Suspension adjustment

looking east from the banana belt, same elevation as the next pic

The second ride today, before the snow came in…almost.  I headed to a familiar jaunt, the banana belt of Ned we call it.  Sunny over there, snowing and windy near my house.

I put the Fox F29 100mm fork from the 69er on the bike last night.  The frame was made “suspension adjusted” so that I could switch back and forth.  Good in theory, but I don’t plan on doing it that much.  I mostly like riding withOUT a suspension fork but I think I’m in the minority so I’ll need to build future bikes this way.  It definitely makes for some weird angles on a 29er.  The head tube is really high to account for the increased length of the suspension fork, especially a 100mm fork, and that makes the headtube really short.  This makes it really tight to fit the top tube and downtube in there.  The frame here has a 105mm head tube (4.2″ long) so the top tube and downtube touch making mitering and welding a PITA.  A frame made for a rigid fork can be much shorter in the front so that this doesn’t happen.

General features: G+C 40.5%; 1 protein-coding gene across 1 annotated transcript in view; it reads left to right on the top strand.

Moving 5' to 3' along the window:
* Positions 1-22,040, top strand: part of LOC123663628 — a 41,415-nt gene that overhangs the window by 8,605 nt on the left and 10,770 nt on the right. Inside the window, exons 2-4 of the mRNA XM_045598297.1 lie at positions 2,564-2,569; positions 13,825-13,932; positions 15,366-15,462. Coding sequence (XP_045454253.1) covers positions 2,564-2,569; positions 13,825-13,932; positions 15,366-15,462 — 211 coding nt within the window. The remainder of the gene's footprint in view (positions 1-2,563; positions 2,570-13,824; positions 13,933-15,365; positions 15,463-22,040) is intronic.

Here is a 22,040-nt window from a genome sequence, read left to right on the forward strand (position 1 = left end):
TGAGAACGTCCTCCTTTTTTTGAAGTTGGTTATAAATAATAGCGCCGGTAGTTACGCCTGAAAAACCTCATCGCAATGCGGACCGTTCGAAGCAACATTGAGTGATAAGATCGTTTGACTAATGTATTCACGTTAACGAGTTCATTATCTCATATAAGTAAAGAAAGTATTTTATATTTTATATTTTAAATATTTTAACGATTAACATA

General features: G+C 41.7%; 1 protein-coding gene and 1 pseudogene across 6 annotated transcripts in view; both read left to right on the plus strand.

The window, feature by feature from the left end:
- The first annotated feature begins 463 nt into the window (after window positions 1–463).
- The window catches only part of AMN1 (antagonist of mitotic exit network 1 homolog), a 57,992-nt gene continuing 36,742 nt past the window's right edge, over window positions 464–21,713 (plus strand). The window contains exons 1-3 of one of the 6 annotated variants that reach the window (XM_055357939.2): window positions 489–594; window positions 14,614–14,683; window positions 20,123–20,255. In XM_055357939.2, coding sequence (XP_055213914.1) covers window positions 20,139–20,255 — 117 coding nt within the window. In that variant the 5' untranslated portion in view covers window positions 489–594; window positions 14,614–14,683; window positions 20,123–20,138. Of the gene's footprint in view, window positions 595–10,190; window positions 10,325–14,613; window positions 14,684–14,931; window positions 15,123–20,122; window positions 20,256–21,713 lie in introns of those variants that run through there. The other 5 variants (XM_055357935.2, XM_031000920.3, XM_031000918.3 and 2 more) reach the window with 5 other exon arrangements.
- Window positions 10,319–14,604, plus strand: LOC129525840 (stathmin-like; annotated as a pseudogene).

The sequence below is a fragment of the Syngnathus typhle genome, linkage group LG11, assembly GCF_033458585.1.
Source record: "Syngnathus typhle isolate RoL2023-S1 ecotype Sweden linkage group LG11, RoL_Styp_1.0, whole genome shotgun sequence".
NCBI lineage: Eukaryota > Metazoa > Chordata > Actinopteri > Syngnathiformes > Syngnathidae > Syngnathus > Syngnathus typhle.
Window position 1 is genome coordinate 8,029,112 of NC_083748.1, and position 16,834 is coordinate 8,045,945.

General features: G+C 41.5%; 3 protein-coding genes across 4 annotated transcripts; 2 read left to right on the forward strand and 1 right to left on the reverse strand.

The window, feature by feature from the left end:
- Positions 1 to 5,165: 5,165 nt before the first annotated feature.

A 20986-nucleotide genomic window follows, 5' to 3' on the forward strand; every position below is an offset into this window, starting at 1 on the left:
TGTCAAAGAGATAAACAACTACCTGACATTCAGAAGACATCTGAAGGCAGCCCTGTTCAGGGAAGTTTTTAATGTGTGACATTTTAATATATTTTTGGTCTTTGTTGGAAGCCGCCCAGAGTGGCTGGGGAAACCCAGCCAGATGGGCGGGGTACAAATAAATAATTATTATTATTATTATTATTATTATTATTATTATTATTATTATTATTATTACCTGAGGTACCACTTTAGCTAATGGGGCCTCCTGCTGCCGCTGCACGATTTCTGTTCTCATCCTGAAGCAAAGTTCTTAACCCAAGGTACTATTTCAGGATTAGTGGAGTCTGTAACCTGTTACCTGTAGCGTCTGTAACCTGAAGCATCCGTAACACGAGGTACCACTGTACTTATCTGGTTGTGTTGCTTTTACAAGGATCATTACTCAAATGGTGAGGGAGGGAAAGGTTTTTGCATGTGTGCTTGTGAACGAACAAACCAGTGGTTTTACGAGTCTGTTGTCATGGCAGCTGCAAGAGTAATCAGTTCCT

The top tube is also very sloped on this bike, at least to what I’m used to…same reason, different effect from the same cause. But i do have fun with this fork.  It’s got more offset than the normal Fox Float’s because it’s made specifically for Trek/Fisher’s G2 geometry that have slacker head tube angles.  The bike above has a 70 deg head tube angle and 79mm of trail.  More than some would prefer but i really like it on the descents.

For the 2nd “real” ride on trail with a mix of tight rocky and smooth singletrack, 4WD roads, and dirt roads…i really like how it turned out! It climbs much better than my 69er, but the trade off is that it doesn’t corner as well (carve), and it doesn’t have that whippy feel where you can pick up your front wheel and place it anywhere.  Wheelies and wheel-drops are more difficult but that is pretty standard for the difference between a 29er and 26er.  I can’t imagine getting the chainstays any shorter than they are on this bike without bending the seat tube or doing other very labor intensive things…but others do it successfully! These are 17.5″ long and the front derailleur is already very close to the tire.

up near my house still has big drifts

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